26017

History, 1834–1836

having heard many reports of an unfavourable character, he desired now to know the truth of the matter.
He appeared to be an honest inquirer. Pres. Smith spent the evening with him, in conversation, & found him to be a candid man; but without any peculiarities about him except his simplicity, he tarried over night [with] us, and acknowledged in the morning, that although he had thought that he knew something about religion, he was now convinced, that he knew but little, which was the greatest trait of wisdom which he displayed.

5 December 1835 • Saturday

Saturday 5th. This morning the weather is cold & the snow is gently dropping from the heavens, & there is a prospect of sleighing again.— Presdts. [Oliver] Cowdery

3 Oct. 1806–3 Mar. 1850. Clerk, teacher, justice of the peace, lawyer, newspaper editor. Born at Wells, Rutland Co., Vermont. Son of William Cowdery and Rebecca Fuller. Raised Congregationalist. Moved to western New York and clerked at a store, ca. 1825–1828...

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& [Frederick G.] Williams

28 Oct. 1787–10 Oct. 1842. Ship’s pilot, teacher, physician, justice of the peace. Born at Suffield, Hartford Co., Connecticut. Son of William Wheeler Williams and Ruth Granger. Moved to Newburg, Cuyahoga Co., Ohio, 1799. Practiced Thomsonian botanical system...

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called and spent the fore noon in studying Hebrew with us.— our author Pres. Smith is labouring under a slight indisposition of health; but after taking a little repose, he resumed his wonted cheerfulness and through the blessings of God was abled to attend to his business. on this day he received a letter from Reuben McBride

16 June 1803–26 Feb. 1891. Farmer. Born at Chester, Washington Co., New York. Son of Daniel McBride and Abigail Mead. Married Mary Ann Anderson, 16 June 1833. Baptized into LDS church, 4 Mar. 1834, at Villanova, Chautauque Co., New York. Participated in Camp...

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dated at Villanovia Villanova

Also spelled Villenova. Located in southwest corner of state. Settled by 1810. Taken from Hanover Township, Jan. 1823. Population in 1830 about 1,100; in 1835 about 1,500; and in 1840 about 1,700. While recruiting Camp of Israel volunteers, JS and Parley ...

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NewYork, and another from Parley [P.] Pratt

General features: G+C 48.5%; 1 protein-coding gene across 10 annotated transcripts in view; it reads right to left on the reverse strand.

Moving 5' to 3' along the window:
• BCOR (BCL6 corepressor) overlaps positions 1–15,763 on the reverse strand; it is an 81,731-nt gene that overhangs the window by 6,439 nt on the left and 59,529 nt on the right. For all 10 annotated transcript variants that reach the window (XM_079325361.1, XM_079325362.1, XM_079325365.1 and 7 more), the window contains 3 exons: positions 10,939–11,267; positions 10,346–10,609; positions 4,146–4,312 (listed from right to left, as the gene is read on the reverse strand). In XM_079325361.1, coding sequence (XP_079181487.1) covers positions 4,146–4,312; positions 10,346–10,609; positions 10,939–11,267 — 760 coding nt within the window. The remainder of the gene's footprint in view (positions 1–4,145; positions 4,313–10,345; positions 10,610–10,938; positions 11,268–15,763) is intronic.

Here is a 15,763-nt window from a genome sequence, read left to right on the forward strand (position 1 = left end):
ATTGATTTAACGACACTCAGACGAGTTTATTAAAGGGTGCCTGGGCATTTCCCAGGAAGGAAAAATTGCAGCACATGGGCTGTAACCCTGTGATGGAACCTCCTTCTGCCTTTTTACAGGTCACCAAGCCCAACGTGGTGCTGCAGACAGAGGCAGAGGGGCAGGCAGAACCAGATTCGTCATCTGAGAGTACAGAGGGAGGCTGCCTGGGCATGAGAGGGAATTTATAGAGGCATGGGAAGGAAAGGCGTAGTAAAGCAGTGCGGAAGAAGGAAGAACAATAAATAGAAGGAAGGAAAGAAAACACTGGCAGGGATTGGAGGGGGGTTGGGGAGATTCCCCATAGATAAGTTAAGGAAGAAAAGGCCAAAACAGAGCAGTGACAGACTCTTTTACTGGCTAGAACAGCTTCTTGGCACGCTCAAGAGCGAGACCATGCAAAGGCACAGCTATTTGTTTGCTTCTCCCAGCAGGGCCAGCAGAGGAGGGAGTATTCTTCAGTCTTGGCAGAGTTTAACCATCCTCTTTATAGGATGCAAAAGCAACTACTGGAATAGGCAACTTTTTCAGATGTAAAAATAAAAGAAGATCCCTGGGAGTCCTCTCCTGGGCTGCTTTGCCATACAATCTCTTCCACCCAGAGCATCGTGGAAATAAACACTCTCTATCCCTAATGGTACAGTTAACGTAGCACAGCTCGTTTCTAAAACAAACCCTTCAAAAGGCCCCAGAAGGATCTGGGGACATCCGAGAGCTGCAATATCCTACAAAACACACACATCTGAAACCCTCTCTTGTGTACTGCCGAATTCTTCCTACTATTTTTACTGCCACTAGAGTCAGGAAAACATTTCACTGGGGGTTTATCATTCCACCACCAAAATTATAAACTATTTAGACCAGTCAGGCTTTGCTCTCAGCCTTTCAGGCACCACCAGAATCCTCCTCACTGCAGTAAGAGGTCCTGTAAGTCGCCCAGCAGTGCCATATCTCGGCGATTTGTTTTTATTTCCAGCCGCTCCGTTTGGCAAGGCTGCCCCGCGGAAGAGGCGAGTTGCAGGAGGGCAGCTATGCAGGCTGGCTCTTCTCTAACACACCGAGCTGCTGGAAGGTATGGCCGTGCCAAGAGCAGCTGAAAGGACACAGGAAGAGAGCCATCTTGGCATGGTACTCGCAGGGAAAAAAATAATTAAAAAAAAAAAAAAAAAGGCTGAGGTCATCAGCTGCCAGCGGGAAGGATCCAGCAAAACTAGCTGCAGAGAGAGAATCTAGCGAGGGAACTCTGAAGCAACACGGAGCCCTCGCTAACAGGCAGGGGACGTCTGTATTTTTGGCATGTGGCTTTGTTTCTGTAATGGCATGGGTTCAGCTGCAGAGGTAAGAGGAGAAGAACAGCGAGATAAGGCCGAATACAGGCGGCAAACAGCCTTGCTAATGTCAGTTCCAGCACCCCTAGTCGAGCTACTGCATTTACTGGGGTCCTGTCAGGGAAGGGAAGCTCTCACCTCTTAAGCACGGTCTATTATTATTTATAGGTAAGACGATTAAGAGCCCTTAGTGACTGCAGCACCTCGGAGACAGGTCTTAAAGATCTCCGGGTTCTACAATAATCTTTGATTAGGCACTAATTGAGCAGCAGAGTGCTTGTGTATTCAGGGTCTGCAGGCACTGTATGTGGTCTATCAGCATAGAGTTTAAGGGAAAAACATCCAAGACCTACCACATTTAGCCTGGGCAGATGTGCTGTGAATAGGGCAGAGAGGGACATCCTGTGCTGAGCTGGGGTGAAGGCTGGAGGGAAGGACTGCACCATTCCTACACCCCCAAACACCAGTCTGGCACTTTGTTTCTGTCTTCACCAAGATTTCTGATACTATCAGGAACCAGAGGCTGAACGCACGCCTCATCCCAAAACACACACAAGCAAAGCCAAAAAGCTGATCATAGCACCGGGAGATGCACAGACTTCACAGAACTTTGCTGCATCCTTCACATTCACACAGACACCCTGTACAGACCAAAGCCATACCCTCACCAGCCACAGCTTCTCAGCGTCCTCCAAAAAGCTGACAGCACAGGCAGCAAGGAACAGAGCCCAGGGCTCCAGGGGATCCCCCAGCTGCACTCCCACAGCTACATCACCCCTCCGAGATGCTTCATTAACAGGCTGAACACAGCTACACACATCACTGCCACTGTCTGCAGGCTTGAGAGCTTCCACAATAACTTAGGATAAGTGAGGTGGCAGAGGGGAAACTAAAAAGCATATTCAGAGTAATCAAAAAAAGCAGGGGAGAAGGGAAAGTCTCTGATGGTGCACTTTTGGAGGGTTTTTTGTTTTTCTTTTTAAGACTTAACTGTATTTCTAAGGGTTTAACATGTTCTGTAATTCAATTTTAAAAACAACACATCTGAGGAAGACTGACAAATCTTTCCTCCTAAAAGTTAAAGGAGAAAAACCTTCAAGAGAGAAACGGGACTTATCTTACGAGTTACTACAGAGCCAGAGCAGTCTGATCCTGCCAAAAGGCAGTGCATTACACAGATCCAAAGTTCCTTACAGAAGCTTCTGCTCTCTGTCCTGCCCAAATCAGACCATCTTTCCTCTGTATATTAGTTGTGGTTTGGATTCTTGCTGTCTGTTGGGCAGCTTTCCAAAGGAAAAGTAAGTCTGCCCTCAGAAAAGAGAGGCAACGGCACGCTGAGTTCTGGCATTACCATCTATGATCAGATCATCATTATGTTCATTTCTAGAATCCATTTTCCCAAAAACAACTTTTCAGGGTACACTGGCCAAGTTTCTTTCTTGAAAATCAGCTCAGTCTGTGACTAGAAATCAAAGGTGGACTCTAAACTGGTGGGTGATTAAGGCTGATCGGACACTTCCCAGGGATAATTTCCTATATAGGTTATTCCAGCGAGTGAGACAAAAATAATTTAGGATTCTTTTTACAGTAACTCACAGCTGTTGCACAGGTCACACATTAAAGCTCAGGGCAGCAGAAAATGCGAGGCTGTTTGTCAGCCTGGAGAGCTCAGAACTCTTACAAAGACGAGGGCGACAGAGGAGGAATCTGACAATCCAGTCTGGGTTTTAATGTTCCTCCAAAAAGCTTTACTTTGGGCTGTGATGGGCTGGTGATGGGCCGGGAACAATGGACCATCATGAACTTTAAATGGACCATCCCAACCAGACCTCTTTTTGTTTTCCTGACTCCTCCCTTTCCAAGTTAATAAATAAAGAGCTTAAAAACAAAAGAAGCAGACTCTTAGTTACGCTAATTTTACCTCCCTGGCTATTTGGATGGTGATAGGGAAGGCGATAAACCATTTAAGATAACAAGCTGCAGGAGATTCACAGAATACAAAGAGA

12 Apr. 1807–13 May 1857. Farmer, editor, publisher, teacher, school administrator, legislator, explorer, author. Born at Burlington, Otsego Co., New York. Son of Jared Pratt and Charity Dickinson. Traveled west with brother William to acquire land, 1823....

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’s mother in law, dated at Herkimer Co. N.Y. of no consequence as to what it contained but cost us 25 cents for postage; he mentioned this because it [is] a common occurrence, and he is subjected to a great expense in this way, by those who he knows nothing about, only that they are destitute of good manners, for if people wish to be benefited by his counsel & instruction, common respect, and good breeding would dictate them to pay the postage on their letters.

6 December 1835 • Sunday

Sunday 6th. He as usual attended meeting, being ever constant at the shrine of public & private devotion, setting an example of unremitting, & untiring zeal and piety teaching, & enforcing, both by precept, and example, the principles, & doctrines, of the holy religion he professes.
Eldr. Gideon Carter

1798–25 Oct. 1838. Born at Killingworth, Middlesex Co., Connecticut. Son of Gideon Carter and Johanna Sims. Moved to Benson, Rutland Co., Vermont, by 1810. Married first Hilah (Hilda) Burwell, 1822. Moved to Amherst, Lorain Co., Ohio, 1831. Baptized into ...

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occupied the desk in the morning and delivered an interesting discourse. In the P.M. an exhortation was delivered, and the Lords supper administered. br. Draper came forward to make a [p. 141]